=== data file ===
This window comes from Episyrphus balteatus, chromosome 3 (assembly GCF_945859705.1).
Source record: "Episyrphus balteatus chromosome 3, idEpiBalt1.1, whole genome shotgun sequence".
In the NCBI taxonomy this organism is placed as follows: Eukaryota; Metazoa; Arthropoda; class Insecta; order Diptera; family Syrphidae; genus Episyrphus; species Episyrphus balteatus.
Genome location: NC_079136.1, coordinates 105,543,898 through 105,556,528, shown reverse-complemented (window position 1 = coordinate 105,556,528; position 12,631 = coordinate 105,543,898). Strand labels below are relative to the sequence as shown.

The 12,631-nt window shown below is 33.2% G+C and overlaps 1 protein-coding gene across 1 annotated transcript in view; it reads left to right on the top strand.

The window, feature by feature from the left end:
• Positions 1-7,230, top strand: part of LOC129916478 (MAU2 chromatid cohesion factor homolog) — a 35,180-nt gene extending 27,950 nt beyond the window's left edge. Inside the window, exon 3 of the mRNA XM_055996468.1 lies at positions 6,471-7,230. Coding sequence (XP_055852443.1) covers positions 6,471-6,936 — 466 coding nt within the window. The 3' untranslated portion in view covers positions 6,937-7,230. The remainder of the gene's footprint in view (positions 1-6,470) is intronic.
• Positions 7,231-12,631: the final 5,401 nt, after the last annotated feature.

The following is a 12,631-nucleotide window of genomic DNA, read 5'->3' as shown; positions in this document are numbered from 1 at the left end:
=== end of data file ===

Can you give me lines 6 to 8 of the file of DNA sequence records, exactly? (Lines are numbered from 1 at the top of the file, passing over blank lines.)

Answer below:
The window, feature by feature from the left end:
• Positions 1-7,230, top strand: part of LOC129916478 (MAU2 chromatid cohesion factor homolog) — a 35,180-nt gene extending 27,950 nt beyond the window's left edge. Inside the window, exon 3 of the mRNA XM_055996468.1 lies at positions 6,471-7,230. Coding sequence (XP_055852443.1) covers positions 6,471-6,936 — 466 coding nt within the window. The 3' untranslated portion in view covers positions 6,937-7,230. The remainder of the gene's footprint in view (positions 1-6,470) is intronic.
• Positions 7,231-12,631: the final 5,401 nt, after the last annotated feature.